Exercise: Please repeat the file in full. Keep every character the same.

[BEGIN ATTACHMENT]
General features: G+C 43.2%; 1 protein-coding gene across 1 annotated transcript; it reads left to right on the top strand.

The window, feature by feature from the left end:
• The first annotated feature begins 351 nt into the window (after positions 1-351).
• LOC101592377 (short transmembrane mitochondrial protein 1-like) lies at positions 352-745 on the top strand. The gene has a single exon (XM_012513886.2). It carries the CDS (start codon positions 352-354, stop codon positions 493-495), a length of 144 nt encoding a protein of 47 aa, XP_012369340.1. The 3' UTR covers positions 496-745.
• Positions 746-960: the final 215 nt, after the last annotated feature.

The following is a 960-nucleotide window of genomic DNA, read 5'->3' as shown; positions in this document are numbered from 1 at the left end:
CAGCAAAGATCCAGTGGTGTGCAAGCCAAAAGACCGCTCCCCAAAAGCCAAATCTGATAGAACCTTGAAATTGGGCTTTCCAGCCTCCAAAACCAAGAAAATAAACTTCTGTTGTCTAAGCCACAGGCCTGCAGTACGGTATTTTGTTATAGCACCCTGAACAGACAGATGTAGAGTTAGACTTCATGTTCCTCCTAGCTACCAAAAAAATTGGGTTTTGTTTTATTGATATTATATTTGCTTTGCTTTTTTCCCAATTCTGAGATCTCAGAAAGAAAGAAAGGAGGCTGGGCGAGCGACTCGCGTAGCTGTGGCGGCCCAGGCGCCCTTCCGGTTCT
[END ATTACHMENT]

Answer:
General features: G+C 43.2%; 1 protein-coding gene across 1 annotated transcript; it reads left to right on the top strand.

The window, feature by feature from the left end:
• The first annotated feature begins 351 nt into the window (after positions 1-351).
• LOC101592377 (short transmembrane mitochondrial protein 1-like) lies at positions 352-745 on the top strand. The gene has a single exon (XM_012513886.2). It carries the CDS (start codon positions 352-354, stop codon positions 493-495), a length of 144 nt encoding a protein of 47 aa, XP_012369340.1. The 3' UTR covers positions 496-745.
• Positions 746-960: the final 215 nt, after the last annotated feature.

The following is a 960-nucleotide window of genomic DNA, read 5'->3' as shown; positions in this document are numbered from 1 at the left end:
CAGCAAAGATCCAGTGGTGTGCAAGCCAAAAGACCGCTCCCCAAAAGCCAAATCTGATAGAACCTTGAAATTGGGCTTTCCAGCCTCCAAAACCAAGAAAATAAACTTCTGTTGTCTAAGCCACAGGCCTGCAGTACGGTATTTTGTTATAGCACCCTGAACAGACAGATGTAGAGTTAGACTTCATGTTCCTCCTAGCTACCAAAAAAATTGGGTTTTGTTTTATTGATATTATATTTGCTTTGCTTTTTTCCCAATTCTGAGATCTCAGAAAGAAAGAAAGGAGGCTGGGCGAGCGACTCGCGTAGCTGTGGCGGCCCAGGCGCCCTTCCGGTTCT